In her essay on the project On Otto, Ina Blom offers an encounter with a similarly destabilizing overlaying of narratives. On Otto is a movie project that starts with a poster and ends with the writing of the screenplay, in the process playing with the rules of filmmaking, overturning its logic to suggest how the aestheticization of politics, the public sphere, or life in general could indicate a new definition of the common. The final result is an architectural construction not unlike a city.

The urban maze is also used as a metaphor by Paula Alaszkiewicz, who interprets the clash between fashion and the art world that occurred at the Giorgio Armani exhibition at the Solomon R. Guggenheim Museum (2000) and the Rei Kawakubo exhibition at the Metropolitan Museum in New York (2017), in which hybrids between display systems from the art world and the commercial world collide in various amalgamations. In blurring the boundaries between the boutique and the museum, along with their spatial attributes and spectatorial positions, the exhibitions served to disrupt the chronological and progressive aspects of the museum.

So what is the future of labyrinths? The potential of getting lost? For the Stedelijk Museum it is omnipresent, both as a curatorial model and as a theme. In December 2017 the museum opened its new permanent collection presentation, titled Stedelijk BASE (2017–2022). The exhibition design, created by AMO/Rem Koolhaas and Federico Martelli, set out to create a nonlinear parcours via thin, diagonally positioned steel walls that offer visitors a labyrinthine experience not unlike a city. The art on these partitioning walls is clustered thematically, but because of the unusual sightlines visitors can experience unexpected connections and even lose themselves in a productive way, creating transhistorical narratives that counter the hegemonic, canonical narratives.

The labyrinth through which we tread daily via our media devices, in which the thin boundaries between fact and fiction are continuously blurred, as are narratives on a local, national, and global level, also returns in exhibitions such as EARTH by the Dutch artist duo Metahaven (October 6, 2018 – February 24, 2019). Through their immersive installations and film productions we find “historical time running at different, incompatible rates, across vast territories that are collapsed into singular media spaces,” using admixtures of animation, documentary analysis, science fiction, poetry, and folktale.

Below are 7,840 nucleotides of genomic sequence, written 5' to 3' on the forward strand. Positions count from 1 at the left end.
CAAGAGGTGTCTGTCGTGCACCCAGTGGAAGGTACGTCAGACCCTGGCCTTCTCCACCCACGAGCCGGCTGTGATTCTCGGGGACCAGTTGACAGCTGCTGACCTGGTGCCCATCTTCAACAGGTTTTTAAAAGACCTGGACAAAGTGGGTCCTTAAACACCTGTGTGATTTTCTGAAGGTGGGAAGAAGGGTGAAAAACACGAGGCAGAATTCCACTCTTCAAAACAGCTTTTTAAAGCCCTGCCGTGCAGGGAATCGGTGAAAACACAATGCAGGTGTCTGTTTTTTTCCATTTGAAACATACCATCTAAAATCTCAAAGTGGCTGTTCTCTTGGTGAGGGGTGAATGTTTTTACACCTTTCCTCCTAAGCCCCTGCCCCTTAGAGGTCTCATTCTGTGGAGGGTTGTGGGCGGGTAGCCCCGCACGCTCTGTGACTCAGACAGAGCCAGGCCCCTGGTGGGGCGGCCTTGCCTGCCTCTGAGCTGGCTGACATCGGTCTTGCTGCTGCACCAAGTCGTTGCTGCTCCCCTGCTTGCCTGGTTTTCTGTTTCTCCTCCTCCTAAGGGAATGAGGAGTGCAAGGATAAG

Furthermore, in 2019 the Stedelijk is compiling an exhibition on the work of Walid Raad in collaboration with the Moderna Museet. The exhibition at the Stedelijk will not be particularly mazelike in its design, but as Christoph Chwatal describes in his essay in this issue of Stedelijk Studies, Raad’s work is labyrinthine in itself. Works from the long-term projects Scratching on Things I Could Disavow, Sweet Talks Commissions Beirut, and The Atlas Group will be shown, offering visitors several narratives to unravel.

In 2019 the Stedelijk will also return to one of the historical labyrinthine exhibitions via an exciting collaboration with artist and designer Jacqueline de Jong. As discussed in Paula Burleigh’s essay in this issue, De Jong worked at the Stedelijk Museum between 1958 and 1960. During this period she also met Asger Jorn and became acquainted with Guy Debord, the leader of the Situationist International (SI).

Debord and other members of the SI, such as Jorn and Constant, attempted to organize the above-mentioned radical exhibition The World as Labyrinth in these same years. Sandberg pulled the plug on the project at the last minute and instead put on a solo exhibition of the former Italian SI member Giuseppe Pinot-Gallizio. Around the same time, Debord asked De Jong to head the Dutch section of SI on her own. She quit her job at the Stedelijk and departed for Paris half a year later. In the exhibition titled Pinball Wizard: The Work and Life of Jacqueline de Jong (February 8, 2019 – August 18, 2019), De Jong will return to highlights in her oeuvre, including the exhibition history of this canceled labyrinthine exhibition and the six issues of the magazine The Situationist Times, which she produced between 1962 and 1968.